During this period, the Egyptian state’s approach to the problems and demands of the groups most exposed to marginalization was tested. The process revealed shortcomings that need to be remedied. This includes the absence of strategic thinking and proper action plans. It also revealed the discriminatory outlook that sometimes characterizes the Egyptian state.


The state’s response to these movements and demands varied from one phase to another, but its political approach did not. The state never adopted a rights-driven approach, based on the principle of citizenship, justice and equality for dealing with all of its citizens, especially those most exposed to marginalization. As a result, achieving the latter’s demands remains contingent on political considerations.

Stating these rights in the draft 2013 Constitution is no guarantee that the state will adopt such an approach for addressing the demands of those most marginalized, given it has not done so for many years. Yet, the constitutional articles ratified in this respect are considered a step forward towards ensuring these groups’ rights and achieving their demands. Civil society organizations, human rights advocates, or citizens whose rights were violated can use these articles to force the state to guarantee their rights and change its approach.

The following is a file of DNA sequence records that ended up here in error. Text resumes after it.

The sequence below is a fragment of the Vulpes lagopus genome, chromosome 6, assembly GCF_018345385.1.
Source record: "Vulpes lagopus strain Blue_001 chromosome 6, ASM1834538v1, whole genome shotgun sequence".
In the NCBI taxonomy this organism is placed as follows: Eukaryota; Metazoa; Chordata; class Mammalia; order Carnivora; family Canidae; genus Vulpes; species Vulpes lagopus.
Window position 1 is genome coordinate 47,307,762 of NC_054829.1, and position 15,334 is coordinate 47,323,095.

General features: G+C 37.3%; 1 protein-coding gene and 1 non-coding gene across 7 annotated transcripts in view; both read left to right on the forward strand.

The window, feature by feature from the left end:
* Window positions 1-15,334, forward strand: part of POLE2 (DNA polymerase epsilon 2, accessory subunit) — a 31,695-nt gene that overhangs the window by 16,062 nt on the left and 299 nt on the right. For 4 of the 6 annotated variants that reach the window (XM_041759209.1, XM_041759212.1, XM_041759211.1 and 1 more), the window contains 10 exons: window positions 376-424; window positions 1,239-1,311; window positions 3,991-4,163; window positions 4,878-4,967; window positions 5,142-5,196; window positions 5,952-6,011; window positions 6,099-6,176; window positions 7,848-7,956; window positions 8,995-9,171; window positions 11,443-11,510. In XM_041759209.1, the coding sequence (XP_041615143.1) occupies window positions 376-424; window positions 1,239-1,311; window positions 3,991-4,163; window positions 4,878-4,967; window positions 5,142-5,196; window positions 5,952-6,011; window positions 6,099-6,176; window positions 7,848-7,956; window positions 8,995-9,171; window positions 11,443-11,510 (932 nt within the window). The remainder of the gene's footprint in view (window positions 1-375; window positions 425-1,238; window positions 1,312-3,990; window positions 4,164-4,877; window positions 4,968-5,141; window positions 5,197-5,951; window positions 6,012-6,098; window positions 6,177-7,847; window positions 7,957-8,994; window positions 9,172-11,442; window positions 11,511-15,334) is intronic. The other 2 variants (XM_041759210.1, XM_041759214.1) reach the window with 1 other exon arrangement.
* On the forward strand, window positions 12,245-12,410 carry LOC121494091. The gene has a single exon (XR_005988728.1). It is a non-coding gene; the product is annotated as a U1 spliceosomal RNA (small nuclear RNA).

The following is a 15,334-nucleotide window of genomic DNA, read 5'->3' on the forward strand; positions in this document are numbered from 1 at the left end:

This article is an edited translation from Arabic.



[1] See: “Out of a Gunpowder Barrel”, report published by the Egyptian Center for Women’s Rights (ECWR) in January 2014.

[2] Published on the Sada al-Balad  TV website on July 16, 2013.

[3] See: Peter Magdy’s, “2013: The Worst Year for the Copts in Egypt’s Recent History”, published on the al-Tahrir website on January 7, 2014.

[4] Report issued by the Syrian Human Rights Committee (SHRC) on August 13, 2013.

[5] Statement issued by the Arabic Network for Human Rights Information (ANHRI) on August 3, 2013.

[6] See: Menna Omar’s, “The Egyptian State’s Failure to Provide Protection to Syrian Refugees: Will Syrians Pay the Price for Egypt’s Political Struggle?”, published on The Legal Agenda website on October 25, 2013.

[7] Published on the al-Masry al-Youm website on November 6, 2013.

[8] Published on the al-Youm al-Sabea website on November 14, 2013.

[9] Published on the al-Shorouk website on August 7, 2013.

[10] See: Menna Omar’s, “The Principles of Islamic Sharia in the New Draft Egyptian Constitution: The Rulings of the Supreme Constitutional Court to be the Reference for Interpretation”, published on The Legal Agenda website on December 27, 2013.

[11] See: Menna Omar’s, “Women in the Egyptian Judiciary: Limited Steps Do Not Make a Spring”, published on The Legal Agenda website on July 31, 2013.


Share the article

Mapped through:

Articles, Egypt, Gender, Sexuality and Women Rights, Inequalities, Discrimination and Marginalisation

For Your Comments

Your email address will not be published. Required fields are marked *